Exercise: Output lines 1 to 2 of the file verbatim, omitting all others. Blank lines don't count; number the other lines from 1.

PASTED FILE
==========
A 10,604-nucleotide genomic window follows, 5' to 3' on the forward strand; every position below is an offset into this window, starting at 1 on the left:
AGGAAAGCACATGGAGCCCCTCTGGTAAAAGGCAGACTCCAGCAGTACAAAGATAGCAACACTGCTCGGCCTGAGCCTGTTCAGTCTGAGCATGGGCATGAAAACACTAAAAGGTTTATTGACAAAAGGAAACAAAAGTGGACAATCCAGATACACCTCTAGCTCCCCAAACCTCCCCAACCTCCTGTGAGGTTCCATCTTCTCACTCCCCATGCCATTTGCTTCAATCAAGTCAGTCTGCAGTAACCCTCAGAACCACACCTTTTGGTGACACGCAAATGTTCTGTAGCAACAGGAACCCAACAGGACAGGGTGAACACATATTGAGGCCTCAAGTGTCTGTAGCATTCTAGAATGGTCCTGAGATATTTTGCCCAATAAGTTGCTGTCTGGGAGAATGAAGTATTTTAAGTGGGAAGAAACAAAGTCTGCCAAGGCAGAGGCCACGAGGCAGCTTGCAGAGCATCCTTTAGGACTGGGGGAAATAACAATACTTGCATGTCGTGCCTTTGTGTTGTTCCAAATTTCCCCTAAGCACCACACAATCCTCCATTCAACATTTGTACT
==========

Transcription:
A 10,604-nucleotide genomic window follows, 5' to 3' on the forward strand; every position below is an offset into this window, starting at 1 on the left:
AGGAAAGCACATGGAGCCCCTCTGGTAAAAGGCAGACTCCAGCAGTACAAAGATAGCAACACTGCTCGGCCTGAGCCTGTTCAGTCTGAGCATGGGCATGAAAACACTAAAAGGTTTATTGACAAAAGGAAACAAAAGTGGACAATCCAGATACACCTCTAGCTCCCCAAACCTCCCCAACCTCCTGTGAGGTTCCATCTTCTCACTCCCCATGCCATTTGCTTCAATCAAGTCAGTCTGCAGTAACCCTCAGAACCACACCTTTTGGTGACACGCAAATGTTCTGTAGCAACAGGAACCCAACAGGACAGGGTGAACACATATTGAGGCCTCAAGTGTCTGTAGCATTCTAGAATGGTCCTGAGATATTTTGCCCAATAAGTTGCTGTCTGGGAGAATGAAGTATTTTAAGTGGGAAGAAACAAAGTCTGCCAAGGCAGAGGCCACGAGGCAGCTTGCAGAGCATCCTTTAGGACTGGGGGAAATAACAATACTTGCATGTCGTGCCTTTGTGTTGTTCCAAATTTCCCCTAAGCACCACACAATCCTCCATTCAACATTTGTACT